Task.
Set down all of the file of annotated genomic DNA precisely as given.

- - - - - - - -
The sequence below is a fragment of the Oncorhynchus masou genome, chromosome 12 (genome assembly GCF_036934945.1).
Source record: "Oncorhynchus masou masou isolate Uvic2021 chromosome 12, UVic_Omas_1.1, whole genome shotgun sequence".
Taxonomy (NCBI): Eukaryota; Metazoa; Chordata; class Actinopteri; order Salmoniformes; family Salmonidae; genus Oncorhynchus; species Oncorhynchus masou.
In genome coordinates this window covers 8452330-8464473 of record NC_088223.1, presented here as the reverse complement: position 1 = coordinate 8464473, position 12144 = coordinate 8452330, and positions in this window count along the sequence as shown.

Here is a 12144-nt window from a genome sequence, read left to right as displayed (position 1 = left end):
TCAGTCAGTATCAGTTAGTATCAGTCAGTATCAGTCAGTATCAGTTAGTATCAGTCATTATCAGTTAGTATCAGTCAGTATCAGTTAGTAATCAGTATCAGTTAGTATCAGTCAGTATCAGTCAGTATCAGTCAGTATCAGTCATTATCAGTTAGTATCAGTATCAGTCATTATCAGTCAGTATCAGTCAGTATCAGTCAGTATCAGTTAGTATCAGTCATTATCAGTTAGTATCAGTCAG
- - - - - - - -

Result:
The sequence below is a fragment of the Oncorhynchus masou genome, chromosome 12 (genome assembly GCF_036934945.1).
Source record: "Oncorhynchus masou masou isolate Uvic2021 chromosome 12, UVic_Omas_1.1, whole genome shotgun sequence".
Taxonomy (NCBI): Eukaryota; Metazoa; Chordata; class Actinopteri; order Salmoniformes; family Salmonidae; genus Oncorhynchus; species Oncorhynchus masou.
In genome coordinates this window covers 8452330-8464473 of record NC_088223.1, presented here as the reverse complement: position 1 = coordinate 8464473, position 12144 = coordinate 8452330, and positions in this window count along the sequence as shown.

Here is a 12144-nt window from a genome sequence, read left to right as displayed (position 1 = left end):
TCAGTCAGTATCAGTTAGTATCAGTCAGTATCAGTCAGTATCAGTTAGTATCAGTCATTATCAGTTAGTATCAGTCAGTATCAGTTAGTAATCAGTATCAGTTAGTATCAGTCAGTATCAGTCAGTATCAGTCAGTATCAGTCATTATCAGTTAGTATCAGTATCAGTCATTATCAGTCAGTATCAGTCAGTATCAGTCAGTATCAGTTAGTATCAGTCATTATCAGTTAGTATCAGTCAG